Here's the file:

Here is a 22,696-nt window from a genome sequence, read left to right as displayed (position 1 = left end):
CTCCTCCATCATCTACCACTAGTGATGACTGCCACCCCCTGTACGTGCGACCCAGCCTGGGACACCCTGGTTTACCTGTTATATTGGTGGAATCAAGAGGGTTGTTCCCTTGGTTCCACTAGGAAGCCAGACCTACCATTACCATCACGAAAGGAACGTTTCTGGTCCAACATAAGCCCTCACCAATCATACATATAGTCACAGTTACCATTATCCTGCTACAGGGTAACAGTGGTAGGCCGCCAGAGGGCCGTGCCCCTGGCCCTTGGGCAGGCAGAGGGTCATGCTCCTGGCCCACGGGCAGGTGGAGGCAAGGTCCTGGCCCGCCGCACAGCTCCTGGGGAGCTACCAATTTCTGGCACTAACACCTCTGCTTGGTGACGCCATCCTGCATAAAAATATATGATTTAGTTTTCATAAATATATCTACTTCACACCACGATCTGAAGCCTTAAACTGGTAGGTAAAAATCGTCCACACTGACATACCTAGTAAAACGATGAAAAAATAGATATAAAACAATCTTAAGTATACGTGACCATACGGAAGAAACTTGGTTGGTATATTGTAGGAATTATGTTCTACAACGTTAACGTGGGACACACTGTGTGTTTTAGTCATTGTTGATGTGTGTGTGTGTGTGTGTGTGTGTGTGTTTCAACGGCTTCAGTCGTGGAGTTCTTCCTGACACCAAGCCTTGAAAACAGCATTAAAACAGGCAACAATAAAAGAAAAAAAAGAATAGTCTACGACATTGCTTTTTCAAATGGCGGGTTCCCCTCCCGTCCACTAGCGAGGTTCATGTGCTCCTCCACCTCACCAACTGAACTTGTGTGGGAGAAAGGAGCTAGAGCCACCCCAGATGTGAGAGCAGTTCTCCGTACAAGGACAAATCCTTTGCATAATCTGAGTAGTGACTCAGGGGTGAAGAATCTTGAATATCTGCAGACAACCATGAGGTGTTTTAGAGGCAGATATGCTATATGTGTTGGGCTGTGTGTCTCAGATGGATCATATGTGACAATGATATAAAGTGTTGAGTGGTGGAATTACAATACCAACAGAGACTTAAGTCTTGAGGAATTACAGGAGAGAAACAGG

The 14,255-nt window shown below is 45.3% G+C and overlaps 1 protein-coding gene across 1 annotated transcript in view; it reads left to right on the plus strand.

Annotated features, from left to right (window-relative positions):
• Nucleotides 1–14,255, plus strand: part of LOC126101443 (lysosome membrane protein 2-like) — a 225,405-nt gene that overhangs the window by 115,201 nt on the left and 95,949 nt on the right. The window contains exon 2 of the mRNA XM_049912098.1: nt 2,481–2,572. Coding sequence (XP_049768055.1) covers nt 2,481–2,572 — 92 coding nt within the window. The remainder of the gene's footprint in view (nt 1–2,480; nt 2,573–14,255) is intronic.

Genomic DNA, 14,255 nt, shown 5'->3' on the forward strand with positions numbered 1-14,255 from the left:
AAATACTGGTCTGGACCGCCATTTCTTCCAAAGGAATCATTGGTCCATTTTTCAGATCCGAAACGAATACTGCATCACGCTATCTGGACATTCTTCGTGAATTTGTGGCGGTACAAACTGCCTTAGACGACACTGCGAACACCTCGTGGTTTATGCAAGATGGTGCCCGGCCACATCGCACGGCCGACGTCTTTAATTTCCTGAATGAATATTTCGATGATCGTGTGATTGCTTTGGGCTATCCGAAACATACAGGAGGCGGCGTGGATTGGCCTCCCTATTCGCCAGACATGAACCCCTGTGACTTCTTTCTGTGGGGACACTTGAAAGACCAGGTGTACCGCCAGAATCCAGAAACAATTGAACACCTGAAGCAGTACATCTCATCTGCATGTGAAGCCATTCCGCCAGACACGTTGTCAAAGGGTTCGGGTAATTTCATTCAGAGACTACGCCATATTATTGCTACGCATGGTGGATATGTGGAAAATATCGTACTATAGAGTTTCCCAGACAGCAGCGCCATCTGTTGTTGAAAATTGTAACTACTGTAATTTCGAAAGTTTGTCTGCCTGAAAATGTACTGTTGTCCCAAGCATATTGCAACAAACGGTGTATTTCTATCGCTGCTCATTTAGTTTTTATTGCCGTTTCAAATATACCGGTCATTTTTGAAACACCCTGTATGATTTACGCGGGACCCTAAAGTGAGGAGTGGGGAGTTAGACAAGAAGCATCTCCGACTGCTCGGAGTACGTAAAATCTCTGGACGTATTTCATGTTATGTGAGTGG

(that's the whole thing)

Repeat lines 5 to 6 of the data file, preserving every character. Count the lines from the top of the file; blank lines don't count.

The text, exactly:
• Nucleotides 1–14,255, plus strand: part of LOC126101443 (lysosome membrane protein 2-like) — a 225,405-nt gene that overhangs the window by 115,201 nt on the left and 95,949 nt on the right. The window contains exon 2 of the mRNA XM_049912098.1: nt 2,481–2,572. Coding sequence (XP_049768055.1) covers nt 2,481–2,572 — 92 coding nt within the window. The remainder of the gene's footprint in view (nt 1–2,480; nt 2,573–14,255) is intronic.

Genomic DNA, 14,255 nt, shown 5'->3' on the forward strand with positions numbered 1-14,255 from the left: